To predict how SUMO-1 would structurally orientate in SH2 domain-phospho-Tyr701 interaction-mediated STAT1 dimers, we reconstructed the structure of the disordered loop 684–699 of STAT1, and made a molecular model of sumoylated STAT1 dimer using x-ray structure of TDG-SUMO-1 as a template . This model suggests that the position of SUMO under the loop structure is directed towards DNA and can inhibit interaction with nucleic acids (Figure 2C). Furthermore, results from the oligonucleotide pull down experiments indicated that sumoylation interferes STAT1 binding to STAT1-responsive promoters, as sumoylation deficient STAT1 E705Q showed increased DNA-binding to both Gbp-1- and Irf-1-oligos (Figure 3A and B), and as SUMO-1 overexpression hindered STAT1 binding to Irf-1-oligo (Additional file 3: Figure 3F). The difference in the DNA-binding properties between STAT1 WT and E705Q mutant was not caused by altered Tyr701 phosphorylation (Figure 3A and B) [15–17]. In addition, another sumoylation deficient STAT1 mutant K703R also showed increased binding to Gbp-1 oligo (data not shown). Taken together, the oligoprecipation experiments are supporting the molecular model where SUMO moiety interferes with DNA-binding of STAT1 (Figure 3A and B, Additional file 3: Figure S3F).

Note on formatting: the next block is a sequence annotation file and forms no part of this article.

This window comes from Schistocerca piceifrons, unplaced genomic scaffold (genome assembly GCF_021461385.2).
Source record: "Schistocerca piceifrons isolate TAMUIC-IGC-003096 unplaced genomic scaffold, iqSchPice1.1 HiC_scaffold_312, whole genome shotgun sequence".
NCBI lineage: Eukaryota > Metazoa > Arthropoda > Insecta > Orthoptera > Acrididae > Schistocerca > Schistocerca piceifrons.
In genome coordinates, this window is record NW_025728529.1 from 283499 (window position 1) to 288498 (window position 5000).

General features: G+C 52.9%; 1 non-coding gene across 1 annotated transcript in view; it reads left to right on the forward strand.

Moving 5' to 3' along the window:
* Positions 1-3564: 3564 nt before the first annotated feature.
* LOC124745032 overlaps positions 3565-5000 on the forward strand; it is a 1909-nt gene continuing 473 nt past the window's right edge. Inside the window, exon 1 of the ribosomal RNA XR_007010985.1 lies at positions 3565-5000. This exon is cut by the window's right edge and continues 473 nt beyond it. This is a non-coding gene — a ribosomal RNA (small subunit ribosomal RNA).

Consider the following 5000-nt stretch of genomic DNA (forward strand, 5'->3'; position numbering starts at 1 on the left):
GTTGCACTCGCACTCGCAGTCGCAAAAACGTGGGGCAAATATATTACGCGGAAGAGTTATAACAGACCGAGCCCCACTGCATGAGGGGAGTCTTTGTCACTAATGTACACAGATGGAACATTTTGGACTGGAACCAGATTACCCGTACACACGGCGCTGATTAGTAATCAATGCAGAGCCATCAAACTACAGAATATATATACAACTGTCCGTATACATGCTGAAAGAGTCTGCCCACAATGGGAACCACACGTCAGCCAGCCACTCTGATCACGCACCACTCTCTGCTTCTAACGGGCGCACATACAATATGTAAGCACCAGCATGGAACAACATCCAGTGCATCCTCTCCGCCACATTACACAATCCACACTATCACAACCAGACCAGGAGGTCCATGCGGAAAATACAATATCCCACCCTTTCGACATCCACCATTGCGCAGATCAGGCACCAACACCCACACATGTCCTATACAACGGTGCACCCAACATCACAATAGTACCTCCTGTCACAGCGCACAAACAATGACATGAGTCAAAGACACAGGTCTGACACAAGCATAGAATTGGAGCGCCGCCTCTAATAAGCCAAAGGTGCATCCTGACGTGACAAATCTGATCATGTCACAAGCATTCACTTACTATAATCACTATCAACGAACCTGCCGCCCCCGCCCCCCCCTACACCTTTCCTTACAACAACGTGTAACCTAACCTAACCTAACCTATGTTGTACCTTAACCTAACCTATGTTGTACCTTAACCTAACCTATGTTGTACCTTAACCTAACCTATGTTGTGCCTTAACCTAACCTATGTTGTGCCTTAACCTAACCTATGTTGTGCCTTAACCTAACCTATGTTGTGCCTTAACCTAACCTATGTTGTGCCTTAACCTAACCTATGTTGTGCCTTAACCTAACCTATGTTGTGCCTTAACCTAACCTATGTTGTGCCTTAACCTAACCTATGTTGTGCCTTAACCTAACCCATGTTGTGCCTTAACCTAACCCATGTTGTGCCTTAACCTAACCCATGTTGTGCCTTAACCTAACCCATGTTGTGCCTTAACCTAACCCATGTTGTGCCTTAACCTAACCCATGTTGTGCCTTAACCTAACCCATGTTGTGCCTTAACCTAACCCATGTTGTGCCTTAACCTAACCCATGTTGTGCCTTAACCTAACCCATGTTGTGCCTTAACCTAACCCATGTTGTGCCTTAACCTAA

Sumoylated STAT1 was not detected in our oligoprecipitation experiments (Additional file 3: Figure S3G) and this result is consistent with results by Song et al. (2006), showing that sumoylated STAT1 does not bind to DNA, or that the bound fraction is very small . In their EMSA studies Song et al. also found that sumoylation deficient STAT1 K703R mutant shows prolonged binding to GAS-probe, but unexpectedly sumoylation deficient E705A mutant had similar DNA-binding profile than STAT1 WT . We chose to use STAT1 E705Q mutant in the DNA-binding experiments because the mutant has been reported to have minimal SUMO-independent effects on STAT1 when compared to K703R and E705A mutations . Our results with STAT1 E705Q suggest that sumoylation inhibits DNA-binding properties of STAT1. Supporting this and previously published results of Song et al. (2006), we observed that STAT1 K703R has enhanced binding to Gbp-1-oligo when compared to STAT1 WT as well (data not shown). Furthermore, sumoylation deficient STAT1 showed enhanced histone H4 acetylation on Gbp-1 promoter (Figure 3C), thus functionally confirming the enhanced STAT1 promoter binding. Whether sumoylation also alters the interaction with histone acetyl transferases, such as CBP, remains to be determined.
It has become evident that sumoylation participates in regulation of STATs and the precise molecular mechanisms and physiological functions are gradually being revealed. Several studies have analysed sumoylation in STAT1, and sumoylation has been shown to inhibit STAT1 activity by different mechanisms. SUMO conjugation to Lys703 inhibits phosphorylation of Tyr701 [15, 16] and prevents paracrystal formation, thereby increasing solubility of STAT1 which subjects STAT1 for dephosphorylation [14, 17]. Our results suggest an additional regulatory mechanism for sumoylation and indicate that SUMO moiety is directed towards DNA and can inhibit DNA-binding of STAT1.